The Ground Maintenance crews cut grass and weeds on vacant properties. For these 311 service requests, the City can proceed fairly quickly after an initial inspection. In the spring of 2015, Ground Maintenance beat or met the SLA of 25 days consistently.

The City has designated SLAs for all of the code enforcement and neighborhood work it performs, however those SLAs are often not met. Two key factors cause the delay.

The first factor that delays resolution is whether the property with the code complaint is occupied. The City must issue a code violation warning and give the owner or occupant a chance to fix the problem. If an owner or occupant cannot be contacted or is out-of-state, the process is delayed while the CIty attempts to make contact and evaluates options to proceed. For the owners that are contacted quickly, the second factor is compliance. If the City has to address the issue for the owner, or if the issue goes to Environmental Court, that takes additional time. Voluntary owner compliance after a code inspection is the most likely path to the SLA being met.

For items that must be brought to court, the path to resolution is delayed. Structural issues are evaluated as to whether they should be rehabilitated or condemned. If the owner complies with a rehabilitation request, the case closes quickly. If an owner does not initially comply, the case goes to Environmental Court. In these instances, the time to resolution becomes much longer.

How is the City of Memphis working to improve speed of resolving service requests for neighborhood and property issues?

The Public Works division has multiple initiatives to improve performance and efficiency.

  • Street Maintenance remains committed to the five day response for all potholes while also using new technologies to increase the amount of repairs they can complete next year by 10%.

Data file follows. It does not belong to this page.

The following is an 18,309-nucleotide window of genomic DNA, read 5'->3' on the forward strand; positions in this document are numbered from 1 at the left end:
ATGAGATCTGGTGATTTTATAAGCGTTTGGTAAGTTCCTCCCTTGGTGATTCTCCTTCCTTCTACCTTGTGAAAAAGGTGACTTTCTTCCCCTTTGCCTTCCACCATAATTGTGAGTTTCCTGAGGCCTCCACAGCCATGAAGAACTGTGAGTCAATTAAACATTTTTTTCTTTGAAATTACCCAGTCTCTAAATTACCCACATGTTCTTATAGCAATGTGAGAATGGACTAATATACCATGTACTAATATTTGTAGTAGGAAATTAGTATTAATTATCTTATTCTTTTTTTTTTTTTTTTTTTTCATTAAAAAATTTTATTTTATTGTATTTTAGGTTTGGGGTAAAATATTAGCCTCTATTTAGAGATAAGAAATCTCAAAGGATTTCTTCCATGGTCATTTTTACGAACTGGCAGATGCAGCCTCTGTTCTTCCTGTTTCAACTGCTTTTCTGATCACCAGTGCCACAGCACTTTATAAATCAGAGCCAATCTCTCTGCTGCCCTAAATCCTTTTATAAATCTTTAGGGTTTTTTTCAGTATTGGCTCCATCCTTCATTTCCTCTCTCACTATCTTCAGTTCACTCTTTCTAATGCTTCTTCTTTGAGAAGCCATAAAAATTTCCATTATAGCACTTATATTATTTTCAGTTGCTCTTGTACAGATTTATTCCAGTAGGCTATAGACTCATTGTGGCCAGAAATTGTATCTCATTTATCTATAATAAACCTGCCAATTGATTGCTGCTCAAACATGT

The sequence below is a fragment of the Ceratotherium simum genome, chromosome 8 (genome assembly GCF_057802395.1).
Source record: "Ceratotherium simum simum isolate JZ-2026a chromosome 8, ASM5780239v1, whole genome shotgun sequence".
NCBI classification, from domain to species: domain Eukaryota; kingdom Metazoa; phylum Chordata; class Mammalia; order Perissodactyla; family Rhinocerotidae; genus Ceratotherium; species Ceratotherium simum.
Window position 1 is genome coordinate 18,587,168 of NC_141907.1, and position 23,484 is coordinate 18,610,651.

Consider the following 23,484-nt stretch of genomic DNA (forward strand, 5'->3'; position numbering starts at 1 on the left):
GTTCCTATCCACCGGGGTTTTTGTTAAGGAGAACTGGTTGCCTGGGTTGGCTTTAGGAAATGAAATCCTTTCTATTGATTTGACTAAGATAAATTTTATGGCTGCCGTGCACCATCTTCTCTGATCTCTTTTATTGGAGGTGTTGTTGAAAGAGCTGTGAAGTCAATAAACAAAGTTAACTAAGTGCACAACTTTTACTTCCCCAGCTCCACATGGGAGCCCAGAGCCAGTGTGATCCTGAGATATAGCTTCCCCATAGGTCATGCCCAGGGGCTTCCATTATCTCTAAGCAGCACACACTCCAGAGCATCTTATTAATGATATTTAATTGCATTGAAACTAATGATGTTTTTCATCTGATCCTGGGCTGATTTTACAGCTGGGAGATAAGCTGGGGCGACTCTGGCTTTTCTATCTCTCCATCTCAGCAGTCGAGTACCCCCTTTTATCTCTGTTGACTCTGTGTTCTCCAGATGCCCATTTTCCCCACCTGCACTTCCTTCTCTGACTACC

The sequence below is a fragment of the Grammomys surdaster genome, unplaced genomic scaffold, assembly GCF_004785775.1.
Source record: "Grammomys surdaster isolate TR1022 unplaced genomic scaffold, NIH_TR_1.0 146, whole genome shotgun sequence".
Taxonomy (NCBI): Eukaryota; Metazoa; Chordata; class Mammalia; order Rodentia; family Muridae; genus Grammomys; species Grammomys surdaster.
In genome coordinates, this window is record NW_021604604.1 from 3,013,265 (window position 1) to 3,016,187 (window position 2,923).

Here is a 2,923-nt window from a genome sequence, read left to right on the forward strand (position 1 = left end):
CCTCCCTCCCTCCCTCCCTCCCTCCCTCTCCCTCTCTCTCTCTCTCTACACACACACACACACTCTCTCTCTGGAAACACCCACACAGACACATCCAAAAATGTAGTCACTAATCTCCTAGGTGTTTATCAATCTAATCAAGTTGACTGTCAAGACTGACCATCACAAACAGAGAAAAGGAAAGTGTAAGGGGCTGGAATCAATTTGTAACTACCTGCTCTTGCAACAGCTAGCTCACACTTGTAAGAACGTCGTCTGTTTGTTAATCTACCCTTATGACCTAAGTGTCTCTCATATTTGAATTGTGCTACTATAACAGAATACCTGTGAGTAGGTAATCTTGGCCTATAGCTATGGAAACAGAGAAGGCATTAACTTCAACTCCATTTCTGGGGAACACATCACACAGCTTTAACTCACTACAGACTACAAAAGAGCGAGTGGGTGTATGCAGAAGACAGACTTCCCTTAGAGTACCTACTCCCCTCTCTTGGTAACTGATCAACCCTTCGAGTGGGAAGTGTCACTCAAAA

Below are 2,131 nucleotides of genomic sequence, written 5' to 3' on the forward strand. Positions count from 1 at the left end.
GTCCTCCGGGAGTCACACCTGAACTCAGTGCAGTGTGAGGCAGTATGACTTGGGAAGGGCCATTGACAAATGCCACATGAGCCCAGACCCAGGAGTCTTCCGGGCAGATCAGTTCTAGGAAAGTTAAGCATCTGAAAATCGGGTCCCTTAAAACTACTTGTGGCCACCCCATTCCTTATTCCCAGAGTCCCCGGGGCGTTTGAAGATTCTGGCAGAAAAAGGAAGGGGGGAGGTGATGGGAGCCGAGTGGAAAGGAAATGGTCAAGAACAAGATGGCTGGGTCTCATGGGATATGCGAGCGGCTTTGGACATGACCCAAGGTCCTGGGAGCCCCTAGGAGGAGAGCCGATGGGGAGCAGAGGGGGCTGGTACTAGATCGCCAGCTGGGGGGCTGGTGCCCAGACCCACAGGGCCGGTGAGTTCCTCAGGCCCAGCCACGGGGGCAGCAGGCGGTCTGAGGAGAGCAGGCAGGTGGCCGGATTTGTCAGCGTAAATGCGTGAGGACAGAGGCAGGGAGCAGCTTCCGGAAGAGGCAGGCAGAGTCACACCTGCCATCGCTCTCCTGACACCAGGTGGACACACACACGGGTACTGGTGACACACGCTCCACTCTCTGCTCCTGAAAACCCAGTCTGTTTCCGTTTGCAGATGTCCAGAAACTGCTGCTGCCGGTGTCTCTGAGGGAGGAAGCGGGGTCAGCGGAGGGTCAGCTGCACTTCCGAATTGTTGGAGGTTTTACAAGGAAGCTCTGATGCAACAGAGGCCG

• Ground Maintenance responds to 311 calls with weed cutting crews and also looks to reduce blight and high weeds on vacant lots and in vacant properties' yards through two other programs: 25 Square and a Council District sweep. 25 Square designates specific 25-block areas as target zones with a high level of vacancy and dedicates crews to perform weeding as well as other beautification work, like litter abatement. Additionally, crews are rotating through each Council District, spending two weeks at a time in the district's neighborhoods performing proactive weeding, litter pick-up and other beautification work.
  • In late 2014, Code Enforcement adopted a zero tolerance policy towards violations. Now, after a single warning is delivered, the owner or occupant has fourteen days to respond. If the problem is not addressed, the case goes directly to court. With the help of the Legal Division and law students at the University of Memphis Law School, additional legal help is now available to take these cases to trial with hope of a quicker resolution. Additionally, Neighborhood Improvement has adopted a policy to perform fewer demolitions, doing everything possible to get homes in the hands of responsible property owners instead of creating a new vacant lot that the City must maintain.

The City of Memphis is also testing a new software tool that would be most heavily used by Public Works. This software would reduce data entry delays and errors that can lead to unresolved requests or mistakes in response.

Further, the City wants to improve communication, transparency and accountability for response to all service requests. This dashboard shows how the City is doing at a high level, aggregating all requests into these charts and reports. If you want to check on the status of your specific request, or the status of work being done in your neighborhood, you can log onto the 311 iTracker and take a look at each of the existing service requests in the city at any given time.

What can I do to help?

If you have any request for City services, call 311 or visit the 311 page online to submit a service request. If you do not receive service within the promised time, call 311 and the matter will be escalated by the 311 management team.

More information